Counseling and support for people caring for a spouse with Alzheimer's disease helps to preserve their health, according to a new study led by Mary S. Mittelman, Dr.P.H., Research Professor in the Department of Psychiatry at New York University School of Medicine.
Spouses of people with Alzheimer's disease usually are older adults. While people who take on the caregiving role tend to be healthier than those who do not, caring for someone with Alzheimer's disease is difficult in the best of circumstances, and can take a toll on a person's health.
Caregivers in the study who received an intervention developed at NYU Medical Center by Dr. Mittelman and her colleagues reported less of a decline in their physical health than those receiving usual care. "Preserving the health of spouse caregivers through counseling and support also benefits the person with Alzheimer's disease, as caregivers who are in poor health are more likely to have difficulty providing good care," said Dr. Mittelman.
The study is the latest result from ongoing research conducted over the past 20 years by Dr. Mittelman. It is the longest research study ever devoted to testing an intervention to improve the well-being of Alzheimer's caregivers. The study, which began in 1987, involved 406 spouse caregivers of people with Alzheimer's disease who were divided equally into two groups.
The first group received enhanced counseling and support, including six sessions of individual and family counseling, support groups, and telephone counseling for the caregiver and family members as needed. The second group had usual care, which meant that they received information and help upon request, but didn't participate in formal counseling sessions.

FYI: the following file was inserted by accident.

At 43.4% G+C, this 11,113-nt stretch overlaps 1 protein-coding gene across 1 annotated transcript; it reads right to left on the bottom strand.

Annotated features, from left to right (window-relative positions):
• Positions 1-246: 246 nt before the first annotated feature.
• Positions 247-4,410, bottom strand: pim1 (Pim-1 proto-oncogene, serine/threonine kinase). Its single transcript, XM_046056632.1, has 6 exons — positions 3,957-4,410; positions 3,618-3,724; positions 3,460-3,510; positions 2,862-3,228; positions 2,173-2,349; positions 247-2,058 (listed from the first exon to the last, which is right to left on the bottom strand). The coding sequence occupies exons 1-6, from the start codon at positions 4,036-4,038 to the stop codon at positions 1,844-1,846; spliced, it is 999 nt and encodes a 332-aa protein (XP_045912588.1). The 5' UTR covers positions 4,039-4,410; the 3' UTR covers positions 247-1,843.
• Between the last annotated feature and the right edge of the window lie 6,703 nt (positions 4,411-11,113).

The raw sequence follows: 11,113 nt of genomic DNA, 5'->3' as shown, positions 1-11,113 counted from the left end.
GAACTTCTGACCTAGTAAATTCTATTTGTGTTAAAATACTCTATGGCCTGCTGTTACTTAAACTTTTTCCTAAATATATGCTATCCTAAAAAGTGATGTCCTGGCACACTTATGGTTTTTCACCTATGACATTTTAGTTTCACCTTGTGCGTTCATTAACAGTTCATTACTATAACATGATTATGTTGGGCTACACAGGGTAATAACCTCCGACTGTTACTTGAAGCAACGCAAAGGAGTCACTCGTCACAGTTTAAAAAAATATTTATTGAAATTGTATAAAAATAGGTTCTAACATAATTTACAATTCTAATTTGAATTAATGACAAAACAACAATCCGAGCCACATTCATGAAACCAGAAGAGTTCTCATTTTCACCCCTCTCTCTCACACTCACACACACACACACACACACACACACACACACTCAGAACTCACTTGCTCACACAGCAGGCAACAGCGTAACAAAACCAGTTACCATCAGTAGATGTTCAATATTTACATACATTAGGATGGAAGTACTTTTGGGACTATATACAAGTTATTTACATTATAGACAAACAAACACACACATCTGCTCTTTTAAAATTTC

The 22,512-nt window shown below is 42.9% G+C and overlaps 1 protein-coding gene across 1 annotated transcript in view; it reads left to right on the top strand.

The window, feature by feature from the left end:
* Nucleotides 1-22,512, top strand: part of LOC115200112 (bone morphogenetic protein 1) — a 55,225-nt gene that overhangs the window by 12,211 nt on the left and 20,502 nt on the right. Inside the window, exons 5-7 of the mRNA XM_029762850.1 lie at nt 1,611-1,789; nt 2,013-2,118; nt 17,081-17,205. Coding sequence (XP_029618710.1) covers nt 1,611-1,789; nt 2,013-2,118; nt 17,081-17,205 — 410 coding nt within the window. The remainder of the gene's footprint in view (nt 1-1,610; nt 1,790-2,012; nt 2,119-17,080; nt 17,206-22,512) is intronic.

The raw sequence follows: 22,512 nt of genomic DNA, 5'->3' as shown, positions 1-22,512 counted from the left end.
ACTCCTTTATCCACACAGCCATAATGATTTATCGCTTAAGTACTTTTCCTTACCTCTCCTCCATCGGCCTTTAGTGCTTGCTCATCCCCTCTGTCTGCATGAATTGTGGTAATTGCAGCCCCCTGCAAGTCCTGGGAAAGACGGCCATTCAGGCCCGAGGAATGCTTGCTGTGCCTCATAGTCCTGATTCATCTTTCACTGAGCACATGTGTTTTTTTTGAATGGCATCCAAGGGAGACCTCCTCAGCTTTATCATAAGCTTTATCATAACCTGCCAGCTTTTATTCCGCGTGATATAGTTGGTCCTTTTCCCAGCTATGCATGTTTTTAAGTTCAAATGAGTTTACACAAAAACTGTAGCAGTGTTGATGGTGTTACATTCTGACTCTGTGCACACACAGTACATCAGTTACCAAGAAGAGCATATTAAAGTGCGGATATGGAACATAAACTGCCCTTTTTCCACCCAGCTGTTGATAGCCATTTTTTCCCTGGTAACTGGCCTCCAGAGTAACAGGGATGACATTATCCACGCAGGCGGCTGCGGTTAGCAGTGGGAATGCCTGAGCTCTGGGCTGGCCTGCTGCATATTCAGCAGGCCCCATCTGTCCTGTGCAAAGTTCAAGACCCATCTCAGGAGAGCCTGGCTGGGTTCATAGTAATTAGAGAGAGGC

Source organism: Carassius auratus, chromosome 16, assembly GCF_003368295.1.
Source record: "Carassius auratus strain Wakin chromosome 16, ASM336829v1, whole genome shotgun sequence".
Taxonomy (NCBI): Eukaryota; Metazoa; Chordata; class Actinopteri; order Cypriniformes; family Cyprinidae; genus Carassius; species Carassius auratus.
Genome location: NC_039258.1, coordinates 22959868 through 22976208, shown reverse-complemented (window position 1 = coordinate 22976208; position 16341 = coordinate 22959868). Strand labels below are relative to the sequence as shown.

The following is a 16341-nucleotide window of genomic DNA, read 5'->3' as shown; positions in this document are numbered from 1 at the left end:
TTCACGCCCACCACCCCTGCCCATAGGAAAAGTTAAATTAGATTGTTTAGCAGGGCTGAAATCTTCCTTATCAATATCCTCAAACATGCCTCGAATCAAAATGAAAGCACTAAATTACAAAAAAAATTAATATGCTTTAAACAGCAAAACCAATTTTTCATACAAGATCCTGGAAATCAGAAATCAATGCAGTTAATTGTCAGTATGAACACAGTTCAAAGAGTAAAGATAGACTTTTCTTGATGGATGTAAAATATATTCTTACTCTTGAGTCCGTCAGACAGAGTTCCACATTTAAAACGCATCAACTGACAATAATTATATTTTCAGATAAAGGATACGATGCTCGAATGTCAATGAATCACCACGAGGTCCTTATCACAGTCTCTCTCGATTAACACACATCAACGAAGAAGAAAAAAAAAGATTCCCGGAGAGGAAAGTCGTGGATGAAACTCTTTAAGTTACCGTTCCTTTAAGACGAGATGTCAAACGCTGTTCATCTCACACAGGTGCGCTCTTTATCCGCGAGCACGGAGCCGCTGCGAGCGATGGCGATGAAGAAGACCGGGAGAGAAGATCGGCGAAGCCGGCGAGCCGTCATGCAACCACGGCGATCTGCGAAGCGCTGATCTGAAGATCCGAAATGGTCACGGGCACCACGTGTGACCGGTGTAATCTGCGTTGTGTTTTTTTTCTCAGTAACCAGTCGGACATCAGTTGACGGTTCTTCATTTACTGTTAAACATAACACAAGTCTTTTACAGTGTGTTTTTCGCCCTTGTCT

Previous results from this study have shown that caregiver spouses who received the enhanced counseling and support delayed placing their ailing spouse in a nursing home by 1½ years compared to caregiver spouses who received usual care.
Dr. Mittelman and her colleagues also found that counseling and support substantially eases the depression of spouse caregivers. The new results indicate that this intervention can also help maintain the physical health of caregivers.
In the new study, the researchers gauged caregivers' self-reported health, an important predictor of physical illness, with questions that have been used widely in national surveys by the Centers for Disease Control and Prevention, and internationally by the World Health Organization. The intervention had a beneficial effect on self-rated health, which began within four months of enrollment, and lasted more than a year, according to the study.
"Individualized counseling programs that improve social support for caregivers can have many indirect benefits, including sustaining their physical health," said Dr. Mittelman.
The study is published in the September 2007 issue of the American Journal of Geriatric Psychiatry.
The study was supported by the National Institute of Mental Health, the National Institute of Aging, the New York University School of Medicine Alzheimer's Disease Center, and the Florida Alzheimer's Disease Research Center.
Materials provided by New York University Medical Center and School of Medicine. Note: Content may be edited for style and length.
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